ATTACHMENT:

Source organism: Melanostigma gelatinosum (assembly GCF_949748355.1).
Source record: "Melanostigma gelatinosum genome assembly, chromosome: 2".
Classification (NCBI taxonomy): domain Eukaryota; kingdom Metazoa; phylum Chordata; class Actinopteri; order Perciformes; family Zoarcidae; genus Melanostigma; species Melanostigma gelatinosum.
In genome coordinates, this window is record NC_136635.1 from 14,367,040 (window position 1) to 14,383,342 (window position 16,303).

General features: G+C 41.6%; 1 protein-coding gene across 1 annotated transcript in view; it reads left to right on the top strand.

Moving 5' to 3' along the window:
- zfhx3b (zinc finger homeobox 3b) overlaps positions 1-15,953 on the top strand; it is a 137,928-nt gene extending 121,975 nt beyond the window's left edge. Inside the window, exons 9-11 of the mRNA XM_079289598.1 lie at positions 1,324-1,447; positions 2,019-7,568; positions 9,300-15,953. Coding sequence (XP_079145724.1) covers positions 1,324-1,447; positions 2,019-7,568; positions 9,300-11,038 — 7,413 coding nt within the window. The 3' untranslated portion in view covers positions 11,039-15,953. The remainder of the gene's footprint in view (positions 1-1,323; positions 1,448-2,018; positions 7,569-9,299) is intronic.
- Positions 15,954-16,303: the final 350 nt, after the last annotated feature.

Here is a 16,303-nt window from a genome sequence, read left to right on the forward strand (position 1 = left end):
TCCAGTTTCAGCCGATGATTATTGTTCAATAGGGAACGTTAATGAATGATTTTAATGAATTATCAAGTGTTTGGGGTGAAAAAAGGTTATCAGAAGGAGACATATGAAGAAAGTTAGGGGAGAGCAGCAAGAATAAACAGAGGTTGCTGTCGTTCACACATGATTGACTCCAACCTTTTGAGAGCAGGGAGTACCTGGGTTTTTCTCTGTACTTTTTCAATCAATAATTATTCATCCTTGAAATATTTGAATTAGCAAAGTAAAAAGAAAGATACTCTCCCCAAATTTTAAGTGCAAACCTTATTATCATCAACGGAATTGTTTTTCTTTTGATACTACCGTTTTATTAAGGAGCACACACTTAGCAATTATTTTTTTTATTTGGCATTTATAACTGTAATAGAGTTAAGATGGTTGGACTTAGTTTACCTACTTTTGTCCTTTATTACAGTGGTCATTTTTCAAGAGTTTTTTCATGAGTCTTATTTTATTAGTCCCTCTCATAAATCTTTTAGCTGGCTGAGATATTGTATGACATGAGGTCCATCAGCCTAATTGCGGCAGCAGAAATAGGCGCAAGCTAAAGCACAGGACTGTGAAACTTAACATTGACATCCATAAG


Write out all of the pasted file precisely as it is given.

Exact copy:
Source organism: Melanostigma gelatinosum (assembly GCF_949748355.1).
Source record: "Melanostigma gelatinosum genome assembly, chromosome: 2".
Classification (NCBI taxonomy): domain Eukaryota; kingdom Metazoa; phylum Chordata; class Actinopteri; order Perciformes; family Zoarcidae; genus Melanostigma; species Melanostigma gelatinosum.
In genome coordinates, this window is record NC_136635.1 from 14,367,040 (window position 1) to 14,383,342 (window position 16,303).

General features: G+C 41.6%; 1 protein-coding gene across 1 annotated transcript in view; it reads left to right on the top strand.

Moving 5' to 3' along the window:
- zfhx3b (zinc finger homeobox 3b) overlaps positions 1-15,953 on the top strand; it is a 137,928-nt gene extending 121,975 nt beyond the window's left edge. Inside the window, exons 9-11 of the mRNA XM_079289598.1 lie at positions 1,324-1,447; positions 2,019-7,568; positions 9,300-15,953. Coding sequence (XP_079145724.1) covers positions 1,324-1,447; positions 2,019-7,568; positions 9,300-11,038 — 7,413 coding nt within the window. The 3' untranslated portion in view covers positions 11,039-15,953. The remainder of the gene's footprint in view (positions 1-1,323; positions 1,448-2,018; positions 7,569-9,299) is intronic.
- Positions 15,954-16,303: the final 350 nt, after the last annotated feature.

Here is a 16,303-nt window from a genome sequence, read left to right on the forward strand (position 1 = left end):
TCCAGTTTCAGCCGATGATTATTGTTCAATAGGGAACGTTAATGAATGATTTTAATGAATTATCAAGTGTTTGGGGTGAAAAAAGGTTATCAGAAGGAGACATATGAAGAAAGTTAGGGGAGAGCAGCAAGAATAAACAGAGGTTGCTGTCGTTCACACATGATTGACTCCAACCTTTTGAGAGCAGGGAGTACCTGGGTTTTTCTCTGTACTTTTTCAATCAATAATTATTCATCCTTGAAATATTTGAATTAGCAAAGTAAAAAGAAAGATACTCTCCCCAAATTTTAAGTGCAAACCTTATTATCATCAACGGAATTGTTTTTCTTTTGATACTACCGTTTTATTAAGGAGCACACACTTAGCAATTATTTTTTTTATTTGGCATTTATAACTGTAATAGAGTTAAGATGGTTGGACTTAGTTTACCTACTTTTGTCCTTTATTACAGTGGTCATTTTTCAAGAGTTTTTTCATGAGTCTTATTTTATTAGTCCCTCTCATAAATCTTTTAGCTGGCTGAGATATTGTATGACATGAGGTCCATCAGCCTAATTGCGGCAGCAGAAATAGGCGCAAGCTAAAGCACAGGACTGTGAAACTTAACATTGACATCCATAAG